Although our rejection of Janklow's claim that Newsweek should be held liable for its omissions of fact is grounded on our reading of the definition of libel, we additionally believe that the result thereby reached has strong underpinnings in the First Amendment. In Miami Herald Publishing Co. v. Tornillo, 418 U.S. 241, 94 S. Ct. 2831, 41 L. Ed. 2d 730 (1974), the Supreme Court struck down a state law that made punishable as a misdemeanor a newspaper's failure to print the reply of a political candidate to a column by that newspaper attacking the candidate's official record. The Court observed that " [i]t has yet to be demonstrated how governmental regulation of [editorial control and judgment] can be exercised consistent with First Amendment guarantees of a free press...." Id. at 258, 94 S. Ct. at 2839. It is an "elementary First Amendment proposition that government may not force a newspaper to print copy which, in its journalistic discretion, it chooses to leave on the newsroom floor." Id. at 261, 94 S. Ct. at 2841 (White, J., concurring). While newspapers have long been liable for that which they publish, they have never been liable solely for that which was omitted. Cf. Berry v. National Broadcasting Company, 480 F.2d 428 (8th Cir. 1973), cert. dismissed, 418 U.S. 911, 94 S. Ct. 3203, 41 L. Ed. 2d 1157 (1974). We see no constitutionally significant distinction between the law struck down in Miami Herald, which made it a misdemeanor not to publish a specific item, and a cause of action that would permit a plaintiff to recover damages based on mere failure to publish a specific item. We believe the law is clear that for a recovery to lie, there must be a showing that what has been omitted has made a material assertion of fact untrue. As already noted, we agree with the finding of the District Court that Janklow has not made this kind of showing.
Finally, the District Court rejected Janklow's contention that the article could be read to imply that Janklow was actually guilty of the alleged rape, finding that the article was not susceptible to such a meaning. We agree. To the extent the publication of the rape allegation has caused harm to Janklow's reputation, this harm is the result of a materially accurate report of historical fact, not of an assertion by Newsweek that Janklow committed the alleged crime. Because the publication of a materially true statement is constitutionally protected, Garrison v. Louisiana, 379 U.S. 64, 73, 85 S. Ct. 209, 215, 13 L. Ed. 2d 125 (1964), and because the article in question cannot be read to imply that Newsweek espoused the validity of the rape allegation, we find no error in the District Court's judgment for Newsweek on this claim.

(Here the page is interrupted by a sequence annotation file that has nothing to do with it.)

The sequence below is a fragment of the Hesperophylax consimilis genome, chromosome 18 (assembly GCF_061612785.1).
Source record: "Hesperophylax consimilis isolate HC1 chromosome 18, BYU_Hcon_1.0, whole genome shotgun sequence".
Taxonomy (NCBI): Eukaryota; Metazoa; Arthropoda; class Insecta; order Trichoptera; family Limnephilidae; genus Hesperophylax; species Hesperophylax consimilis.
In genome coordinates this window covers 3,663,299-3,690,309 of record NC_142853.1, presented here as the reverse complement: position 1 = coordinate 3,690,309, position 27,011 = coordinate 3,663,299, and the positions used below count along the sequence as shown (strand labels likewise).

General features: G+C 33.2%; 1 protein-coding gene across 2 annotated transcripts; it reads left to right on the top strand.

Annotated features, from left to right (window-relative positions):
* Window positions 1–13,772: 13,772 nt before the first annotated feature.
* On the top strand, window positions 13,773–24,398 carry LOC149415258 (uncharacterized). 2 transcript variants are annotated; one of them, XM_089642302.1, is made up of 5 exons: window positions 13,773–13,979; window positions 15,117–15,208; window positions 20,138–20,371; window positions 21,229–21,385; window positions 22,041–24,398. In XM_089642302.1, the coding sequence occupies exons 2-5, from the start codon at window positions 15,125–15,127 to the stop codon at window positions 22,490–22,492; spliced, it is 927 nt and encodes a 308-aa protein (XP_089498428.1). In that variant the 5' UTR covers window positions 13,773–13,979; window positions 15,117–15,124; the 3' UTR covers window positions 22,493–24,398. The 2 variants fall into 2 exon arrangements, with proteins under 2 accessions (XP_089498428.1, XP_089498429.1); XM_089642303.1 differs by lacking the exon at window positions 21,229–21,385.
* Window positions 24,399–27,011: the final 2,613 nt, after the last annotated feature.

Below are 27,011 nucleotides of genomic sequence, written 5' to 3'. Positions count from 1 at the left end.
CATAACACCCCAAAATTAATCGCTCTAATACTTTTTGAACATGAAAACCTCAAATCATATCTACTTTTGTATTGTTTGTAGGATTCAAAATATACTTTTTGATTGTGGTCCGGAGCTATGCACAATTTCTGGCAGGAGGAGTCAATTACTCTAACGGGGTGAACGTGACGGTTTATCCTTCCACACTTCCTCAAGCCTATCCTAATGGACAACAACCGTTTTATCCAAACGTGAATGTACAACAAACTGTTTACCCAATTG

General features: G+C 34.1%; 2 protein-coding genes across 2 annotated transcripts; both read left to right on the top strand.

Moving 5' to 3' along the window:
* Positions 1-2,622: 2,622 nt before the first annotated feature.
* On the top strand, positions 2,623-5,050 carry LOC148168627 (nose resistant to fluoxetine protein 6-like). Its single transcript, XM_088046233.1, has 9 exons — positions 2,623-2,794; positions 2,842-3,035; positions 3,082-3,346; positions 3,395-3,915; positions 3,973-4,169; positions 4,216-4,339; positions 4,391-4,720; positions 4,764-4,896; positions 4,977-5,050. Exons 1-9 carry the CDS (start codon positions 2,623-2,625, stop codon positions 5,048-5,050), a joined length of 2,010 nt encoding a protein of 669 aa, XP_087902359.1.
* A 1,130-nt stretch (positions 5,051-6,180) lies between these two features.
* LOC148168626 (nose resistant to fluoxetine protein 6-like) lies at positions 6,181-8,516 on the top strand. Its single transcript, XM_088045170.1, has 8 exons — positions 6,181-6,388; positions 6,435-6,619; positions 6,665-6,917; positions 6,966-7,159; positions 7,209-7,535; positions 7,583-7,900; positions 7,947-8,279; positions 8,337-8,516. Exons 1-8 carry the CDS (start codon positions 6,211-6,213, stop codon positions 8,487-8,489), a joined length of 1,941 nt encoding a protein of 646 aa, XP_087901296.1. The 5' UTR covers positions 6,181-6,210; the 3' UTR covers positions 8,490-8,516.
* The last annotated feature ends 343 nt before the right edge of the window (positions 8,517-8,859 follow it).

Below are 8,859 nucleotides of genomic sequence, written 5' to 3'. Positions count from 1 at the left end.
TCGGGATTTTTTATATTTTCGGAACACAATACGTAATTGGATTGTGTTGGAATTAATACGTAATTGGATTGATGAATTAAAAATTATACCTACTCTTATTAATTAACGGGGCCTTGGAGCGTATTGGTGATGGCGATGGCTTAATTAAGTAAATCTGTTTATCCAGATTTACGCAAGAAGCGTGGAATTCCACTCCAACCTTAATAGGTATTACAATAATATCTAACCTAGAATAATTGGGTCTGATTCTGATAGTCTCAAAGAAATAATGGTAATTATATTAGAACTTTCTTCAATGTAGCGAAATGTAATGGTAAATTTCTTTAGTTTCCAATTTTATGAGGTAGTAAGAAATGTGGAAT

Janklow also claims that he was defamed because the Newsweek article can be understood to accuse him of prosecuting Banks in order to revenge himself for Banks's resurrection of the rape charge. Though finding the article to be susceptible to such a meaning,5 the District Court characterized the expression as one of opinion, and applied the rule that statements of opinion do not constitute libel.6 We disagree with the District Court's characterization of the expression in question as being opinion rather than fact.
We begin our analysis by noting that the District Court was correct insofar as it held that opinions are not actionable:
Under the First Amendment there is no such thing as a false idea. However, pernicious an opinion may seem, we depend for its correction not on the conscience of judges and juries but on the competition of other ideas.
Gertz v. Robert Welch, Inc., 418 U.S. 323, 339-40, 94 S. Ct. 2997, 3006-7, 41 L. Ed. 2d 789 (1974) (footnote omitted). Thus, the relevant question in the present case is whether the meaning that can be drawn from the article--that Janklow was prosecuting Banks for revenge--amounts to a statement of fact or an expression of opinion.
Distinguishing fact from opinion in a libel case is often not an easy matter. See Gregory v. McDonnell Douglas Corporation, 17 Cal. 3d 596, 552 P.2d 425, 428, 131 Cal. Rptr. 641 (1976). It is clear, however, that in determining whether a statement is fact or opinion, a court is not bound "by the semantic nature of the individual assertion ... [but must] turn instead to the totality of the circumstances of the case to determine whether a statement may be actionable." Ollman v. Evans, 750 F.2d 970, 1001-02 (D.C. Cir. 1984) (en banc) (Bork, J., concurring) (footnote omitted).7